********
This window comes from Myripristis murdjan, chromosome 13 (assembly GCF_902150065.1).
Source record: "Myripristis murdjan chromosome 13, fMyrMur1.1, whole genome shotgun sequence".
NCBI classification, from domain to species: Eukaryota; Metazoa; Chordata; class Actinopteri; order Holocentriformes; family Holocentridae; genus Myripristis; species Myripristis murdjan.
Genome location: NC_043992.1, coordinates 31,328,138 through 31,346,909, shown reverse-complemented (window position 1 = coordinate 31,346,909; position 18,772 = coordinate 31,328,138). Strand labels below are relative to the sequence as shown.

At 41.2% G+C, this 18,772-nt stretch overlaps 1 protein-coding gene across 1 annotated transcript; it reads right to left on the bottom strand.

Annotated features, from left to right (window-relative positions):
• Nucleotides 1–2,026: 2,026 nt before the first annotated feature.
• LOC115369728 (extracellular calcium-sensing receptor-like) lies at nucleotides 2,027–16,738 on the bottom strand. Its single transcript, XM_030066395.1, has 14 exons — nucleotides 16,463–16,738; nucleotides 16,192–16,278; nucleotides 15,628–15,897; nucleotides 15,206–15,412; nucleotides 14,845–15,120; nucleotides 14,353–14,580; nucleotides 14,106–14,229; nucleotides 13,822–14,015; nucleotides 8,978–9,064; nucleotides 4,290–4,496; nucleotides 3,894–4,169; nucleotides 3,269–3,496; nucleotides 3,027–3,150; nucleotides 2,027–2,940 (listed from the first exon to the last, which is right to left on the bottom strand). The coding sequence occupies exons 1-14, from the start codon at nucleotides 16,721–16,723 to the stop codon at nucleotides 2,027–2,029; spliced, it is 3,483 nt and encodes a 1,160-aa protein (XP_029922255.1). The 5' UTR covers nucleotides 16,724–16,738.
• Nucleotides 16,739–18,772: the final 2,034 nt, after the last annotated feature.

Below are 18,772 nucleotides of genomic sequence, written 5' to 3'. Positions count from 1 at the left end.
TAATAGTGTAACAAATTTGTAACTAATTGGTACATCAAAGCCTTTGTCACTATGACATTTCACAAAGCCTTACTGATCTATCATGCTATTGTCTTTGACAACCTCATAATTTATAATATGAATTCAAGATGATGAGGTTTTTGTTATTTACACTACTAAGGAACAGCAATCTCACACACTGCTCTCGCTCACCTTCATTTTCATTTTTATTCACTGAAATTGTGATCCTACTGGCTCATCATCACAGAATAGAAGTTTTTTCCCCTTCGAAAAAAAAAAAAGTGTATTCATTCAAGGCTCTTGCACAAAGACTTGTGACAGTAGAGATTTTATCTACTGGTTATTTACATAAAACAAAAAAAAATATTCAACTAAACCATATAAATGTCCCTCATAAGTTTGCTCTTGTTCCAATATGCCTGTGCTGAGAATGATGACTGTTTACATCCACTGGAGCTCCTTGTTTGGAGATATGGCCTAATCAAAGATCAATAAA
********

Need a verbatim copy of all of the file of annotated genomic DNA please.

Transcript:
This window comes from Myripristis murdjan, chromosome 13 (assembly GCF_902150065.1).
Source record: "Myripristis murdjan chromosome 13, fMyrMur1.1, whole genome shotgun sequence".
NCBI classification, from domain to species: Eukaryota; Metazoa; Chordata; class Actinopteri; order Holocentriformes; family Holocentridae; genus Myripristis; species Myripristis murdjan.
Genome location: NC_043992.1, coordinates 31,328,138 through 31,346,909, shown reverse-complemented (window position 1 = coordinate 31,346,909; position 18,772 = coordinate 31,328,138). Strand labels below are relative to the sequence as shown.

At 41.2% G+C, this 18,772-nt stretch overlaps 1 protein-coding gene across 1 annotated transcript; it reads right to left on the bottom strand.

Annotated features, from left to right (window-relative positions):
• Nucleotides 1–2,026: 2,026 nt before the first annotated feature.
• LOC115369728 (extracellular calcium-sensing receptor-like) lies at nucleotides 2,027–16,738 on the bottom strand. Its single transcript, XM_030066395.1, has 14 exons — nucleotides 16,463–16,738; nucleotides 16,192–16,278; nucleotides 15,628–15,897; nucleotides 15,206–15,412; nucleotides 14,845–15,120; nucleotides 14,353–14,580; nucleotides 14,106–14,229; nucleotides 13,822–14,015; nucleotides 8,978–9,064; nucleotides 4,290–4,496; nucleotides 3,894–4,169; nucleotides 3,269–3,496; nucleotides 3,027–3,150; nucleotides 2,027–2,940 (listed from the first exon to the last, which is right to left on the bottom strand). The coding sequence occupies exons 1-14, from the start codon at nucleotides 16,721–16,723 to the stop codon at nucleotides 2,027–2,029; spliced, it is 3,483 nt and encodes a 1,160-aa protein (XP_029922255.1). The 5' UTR covers nucleotides 16,724–16,738.
• Nucleotides 16,739–18,772: the final 2,034 nt, after the last annotated feature.

Below are 18,772 nucleotides of genomic sequence, written 5' to 3'. Positions count from 1 at the left end.
TAATAGTGTAACAAATTTGTAACTAATTGGTACATCAAAGCCTTTGTCACTATGACATTTCACAAAGCCTTACTGATCTATCATGCTATTGTCTTTGACAACCTCATAATTTATAATATGAATTCAAGATGATGAGGTTTTTGTTATTTACACTACTAAGGAACAGCAATCTCACACACTGCTCTCGCTCACCTTCATTTTCATTTTTATTCACTGAAATTGTGATCCTACTGGCTCATCATCACAGAATAGAAGTTTTTTCCCCTTCGAAAAAAAAAAAAGTGTATTCATTCAAGGCTCTTGCACAAAGACTTGTGACAGTAGAGATTTTATCTACTGGTTATTTACATAAAACAAAAAAAAATATTCAACTAAACCATATAAATGTCCCTCATAAGTTTGCTCTTGTTCCAATATGCCTGTGCTGAGAATGATGACTGTTTACATCCACTGGAGCTCCTTGTTTGGAGATATGGCCTAATCAAAGATCAATAAA